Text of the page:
A Perfect Perch

Love these incredible treehouses...

Aren't they the fulfillment of all your childhood tree house daydreams?

Maybe my favorite interior shot from the book-- love that the tree is coming through the wall, the cozy built-in nook, the bookshelf, the totally simple cushion and pillows...

Click the jump for more treehouses....

Fresh Pulp (nerd edition) >> We Love DataVis Blog

I think clever infographics can be functional design at its best...  Communicating statistics or messages clearly and simply in a visual medium, and then even making it look pretty, is not actually a simple task.

Here, a few great ones from the We Love Datavis (data visualization) blog, which keeps track of the latest and greatest infographics.  I swear it's not as nerdy as it sounds.

Who can resist a great flow chart?

 And maybe the only thing better than a flow chart is a really good Venn diagram...

Below is an example of a more technical infographic gone wrong.  This graphic was generated by a consulting firm for the US Army, and it is meant to show the complexity of the military strategy in Afghanistan to Gen. Stanley McChrystal.  

As it turns out, all it shows is that the strategy is so complex that no one can understand it.  (NYT article about this here.)

I particularly appreciate when people with this sort of visualization skill put their efforts into something fairly useless...  The below graphic shows the evolution of crayola color choices from 1903 to the present.  

Maybe working on "fluff pieces" like this is like the guilty pleasure of infographics people?  

They're like, "What data, if arranged into a graphic, will just look really pretty?" ... "I know, crayola colors over time!"

This is an amazing example of a totally useless, and yet totally awesome infographic.

On a continuum, the pierceived trustworthiness of beard types.  (Click image for larger version, then click it again to zoom.)

This is pretty entertaining... We all know about the "Missed Connections" section on Craiglist (I happen to love it), and this graphic shows the most commonly listed locations people give for where the missed connection happened, by state.

The geographic variation between places like gyms vs coffee places vs Walmarts is pretty interesting!


Random Acts of Creativity >> Moss "Graffiti"

 Living walls + silhouette art + random acts of creativity + street art = just too much.  In the best way. 

Living (or green) walls, also called vertical gardens, are such a cool concept, and Mosstika, an "Urban Greenery" collaboration between Edina Tokodi and Jozsef Valyi-Toth, has turned them into silhouette art using grasses and moss, and then, even better, they put their pieces on public walls.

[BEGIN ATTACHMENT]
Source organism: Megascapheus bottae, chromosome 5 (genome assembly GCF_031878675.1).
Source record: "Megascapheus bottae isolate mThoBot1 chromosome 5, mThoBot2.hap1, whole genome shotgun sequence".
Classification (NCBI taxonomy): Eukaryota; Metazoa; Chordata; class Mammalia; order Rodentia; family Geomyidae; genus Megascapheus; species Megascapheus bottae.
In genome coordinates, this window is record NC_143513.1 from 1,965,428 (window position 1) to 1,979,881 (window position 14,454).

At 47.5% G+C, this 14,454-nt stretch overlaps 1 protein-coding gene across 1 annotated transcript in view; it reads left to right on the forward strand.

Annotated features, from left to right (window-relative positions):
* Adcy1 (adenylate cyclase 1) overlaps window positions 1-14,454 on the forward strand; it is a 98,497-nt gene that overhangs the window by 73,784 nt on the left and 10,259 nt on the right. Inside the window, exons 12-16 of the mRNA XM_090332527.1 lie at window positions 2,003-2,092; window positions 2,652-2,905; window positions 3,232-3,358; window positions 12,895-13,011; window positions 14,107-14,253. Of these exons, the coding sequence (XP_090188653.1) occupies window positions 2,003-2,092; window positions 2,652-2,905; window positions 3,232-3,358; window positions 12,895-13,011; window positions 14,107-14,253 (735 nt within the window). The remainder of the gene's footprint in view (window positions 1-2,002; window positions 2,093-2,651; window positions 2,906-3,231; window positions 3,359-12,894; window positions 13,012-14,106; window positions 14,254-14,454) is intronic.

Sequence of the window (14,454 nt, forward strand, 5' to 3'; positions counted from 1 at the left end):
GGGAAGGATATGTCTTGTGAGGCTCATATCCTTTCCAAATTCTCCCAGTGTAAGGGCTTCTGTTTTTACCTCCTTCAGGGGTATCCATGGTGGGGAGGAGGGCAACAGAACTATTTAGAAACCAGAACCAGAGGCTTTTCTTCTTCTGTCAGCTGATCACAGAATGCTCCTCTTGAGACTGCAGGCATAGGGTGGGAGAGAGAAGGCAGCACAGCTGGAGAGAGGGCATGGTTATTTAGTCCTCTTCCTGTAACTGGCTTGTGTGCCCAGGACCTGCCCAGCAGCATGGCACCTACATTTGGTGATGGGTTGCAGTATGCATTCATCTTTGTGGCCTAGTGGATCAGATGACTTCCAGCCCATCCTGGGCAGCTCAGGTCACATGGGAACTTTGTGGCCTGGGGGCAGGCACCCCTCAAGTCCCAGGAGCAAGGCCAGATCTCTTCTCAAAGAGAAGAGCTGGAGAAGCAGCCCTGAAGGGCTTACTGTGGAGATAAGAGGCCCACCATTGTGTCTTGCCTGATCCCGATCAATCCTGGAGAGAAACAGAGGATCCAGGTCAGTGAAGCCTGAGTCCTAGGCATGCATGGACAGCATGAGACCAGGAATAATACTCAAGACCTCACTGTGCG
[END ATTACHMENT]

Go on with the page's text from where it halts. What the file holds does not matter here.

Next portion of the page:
I love how their work challenge the traditional notion of graffiti and the effect someone can have on a public space when "making their mark"-- both through the content and the medium. 

I love that it is something living on the wall, and reminds you of the nature that might have been there before all the buildings were.

Rather than just leaving a tag or a cryptic design, their street art gives something to the passerby-- just a small moment in which he or she gets to stop and marvel at the fact that an anonymous stranger spent their time making something beautiful for them to see.

It's an experience that is capable of making you feel more hopeful about the world for a moment, knowing that someone put that there expecting nothing in return.

Mosstika website here.

via twig and thistle


Check out Neiman Marcus's headline on this ad!!

"Lust for Wonder"!!

Maybe they should read my blog...

PS -- Thanks Ginna!
Check out Ginna's calligraphy here... 
Loving the script on that third Christmas card down!

Is it summer yet?

Philip Lim Resort '10

Particularly loving pleated trousers and trouser shorts, high-waisted skirts, skinny waist belts, and blazers and leather jackets for summer.

Elie Tahari Spring/Summer '10

Jidori Chicken: The New Kobe Beef

Have you heard about Jidori chicken?  It's like the kobe of beef, but for chicken, and the craze is sweeping LA and catching the eye of eating-local junkies.  

Check out this great article about a Jidori company in LA that is truly free-range, gets its birds from slaughter to table within 24 hours, and feeds them only vegetarian diets.  

They even manage to do the processing in a way that really doesn't have a gross-out factor.  Did you know that the "chilling systems used by many larger purveyors tend to fill the birds with so much water that they often become poultry-scented popsicles"???  Pretty gross, right?  Makes me only want to eat Jidori chickens, which don't get processed that way.


(Still) Listening To >> The Morning Benders

The new album by the Morning Benders, who I posted about back in February just before the new album came out, is so good.